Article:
The Social Networks of Drug Abusers before and after Treatment

  • J. David Hawkins
  • Mark W. Fraser


The term “drug abuse treatment” is, in a sense, a misnomer. Drug treatment programs do not seek merely to stop the illicit use of drugs, but rather to assist people who no longer are functioning effectively personally, socially, or economically in legitimate society and to alter their patterns of living (Drug Abuse Council, 1980:14). In this regard, it has been widely recognized that social rehabilitation services are essential to successful treatment (Bloom and Sudderth, 1971:172; Lewis and Sessler, 1980:120). To be effective, social rehabilitation services in drug treatment should address the social factors that are related to the initiation, maintenance, and return to drug abuse. Unfortunately, there is not yet agreement about how social factors interact in the etiology of drug use and abuse, and how they should be addressed in drug treatment. As noted by the Drug Abuse Council 1980:5:

The underlying social dynamics and problems that lead to drug misuse are so exceedingly complex so as yet to elude totally satisfactory solutions.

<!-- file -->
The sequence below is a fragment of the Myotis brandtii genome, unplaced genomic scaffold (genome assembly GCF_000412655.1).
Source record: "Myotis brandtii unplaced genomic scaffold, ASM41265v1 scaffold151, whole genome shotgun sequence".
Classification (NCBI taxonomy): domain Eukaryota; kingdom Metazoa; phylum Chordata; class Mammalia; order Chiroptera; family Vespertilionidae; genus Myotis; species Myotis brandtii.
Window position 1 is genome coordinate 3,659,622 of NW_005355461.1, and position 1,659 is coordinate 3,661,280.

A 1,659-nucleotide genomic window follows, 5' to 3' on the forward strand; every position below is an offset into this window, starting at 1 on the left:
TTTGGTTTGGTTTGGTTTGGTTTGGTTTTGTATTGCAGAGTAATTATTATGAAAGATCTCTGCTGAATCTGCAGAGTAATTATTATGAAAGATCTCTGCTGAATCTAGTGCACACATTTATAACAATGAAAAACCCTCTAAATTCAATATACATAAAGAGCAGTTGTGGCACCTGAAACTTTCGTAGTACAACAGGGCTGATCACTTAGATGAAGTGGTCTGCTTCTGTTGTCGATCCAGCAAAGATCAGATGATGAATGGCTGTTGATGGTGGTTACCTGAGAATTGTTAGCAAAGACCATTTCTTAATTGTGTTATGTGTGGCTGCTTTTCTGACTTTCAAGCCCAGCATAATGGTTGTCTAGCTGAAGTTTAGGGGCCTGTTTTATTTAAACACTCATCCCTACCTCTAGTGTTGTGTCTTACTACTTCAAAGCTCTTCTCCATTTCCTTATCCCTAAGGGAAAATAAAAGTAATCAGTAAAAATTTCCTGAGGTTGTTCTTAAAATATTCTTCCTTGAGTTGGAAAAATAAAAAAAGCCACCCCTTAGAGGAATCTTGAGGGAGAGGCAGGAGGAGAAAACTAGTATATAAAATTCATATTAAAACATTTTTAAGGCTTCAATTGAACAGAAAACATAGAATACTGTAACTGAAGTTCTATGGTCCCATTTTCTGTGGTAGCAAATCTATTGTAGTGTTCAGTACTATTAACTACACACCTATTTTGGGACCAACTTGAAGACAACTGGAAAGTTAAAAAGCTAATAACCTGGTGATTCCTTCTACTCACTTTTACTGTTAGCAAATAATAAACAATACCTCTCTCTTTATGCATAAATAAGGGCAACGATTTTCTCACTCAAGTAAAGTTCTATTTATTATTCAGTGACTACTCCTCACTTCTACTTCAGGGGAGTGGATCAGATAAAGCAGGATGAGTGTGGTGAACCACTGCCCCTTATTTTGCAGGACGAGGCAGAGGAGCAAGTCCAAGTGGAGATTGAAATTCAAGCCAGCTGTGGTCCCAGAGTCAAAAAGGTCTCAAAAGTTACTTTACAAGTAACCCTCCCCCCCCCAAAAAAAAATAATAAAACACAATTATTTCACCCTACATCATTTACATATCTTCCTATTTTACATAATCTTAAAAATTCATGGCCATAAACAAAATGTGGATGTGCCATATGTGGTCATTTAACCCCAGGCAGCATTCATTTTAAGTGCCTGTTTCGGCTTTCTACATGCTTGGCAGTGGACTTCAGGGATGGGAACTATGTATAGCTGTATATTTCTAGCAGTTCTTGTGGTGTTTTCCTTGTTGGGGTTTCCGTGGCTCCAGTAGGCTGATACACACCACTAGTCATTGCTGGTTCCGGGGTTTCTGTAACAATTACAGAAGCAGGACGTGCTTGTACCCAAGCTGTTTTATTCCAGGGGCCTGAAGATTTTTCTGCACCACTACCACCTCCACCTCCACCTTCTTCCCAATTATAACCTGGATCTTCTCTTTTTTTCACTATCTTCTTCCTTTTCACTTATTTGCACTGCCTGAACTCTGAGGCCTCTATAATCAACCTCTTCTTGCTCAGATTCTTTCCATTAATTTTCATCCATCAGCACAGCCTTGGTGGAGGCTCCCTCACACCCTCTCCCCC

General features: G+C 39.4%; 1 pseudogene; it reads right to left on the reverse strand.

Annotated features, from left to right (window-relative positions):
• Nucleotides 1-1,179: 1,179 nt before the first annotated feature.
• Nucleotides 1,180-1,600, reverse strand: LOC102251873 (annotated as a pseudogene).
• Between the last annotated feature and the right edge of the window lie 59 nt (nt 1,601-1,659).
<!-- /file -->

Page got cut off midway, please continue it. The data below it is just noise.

Social Network Social Network Analysis Drug Abuse Treatment Network Member Drug Abuser 
These keywords were added by machine and not by the authors. This process is experimental and the keywords may be updated as the learning algorithm improves.


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Copyright information

© Springer Science+Business Media New York 1989

Authors and Affiliations

  • J. David Hawkins
    • 1
  • Mark W. Fraser
    • 2
  1. 1.Center for Social Welfare Research School of Social WorkUniversity of WashingtonSeattleUSA
  2. 2.Social Research Institute School of Social WorkUniversity of UtahSalt Lake CityUSA

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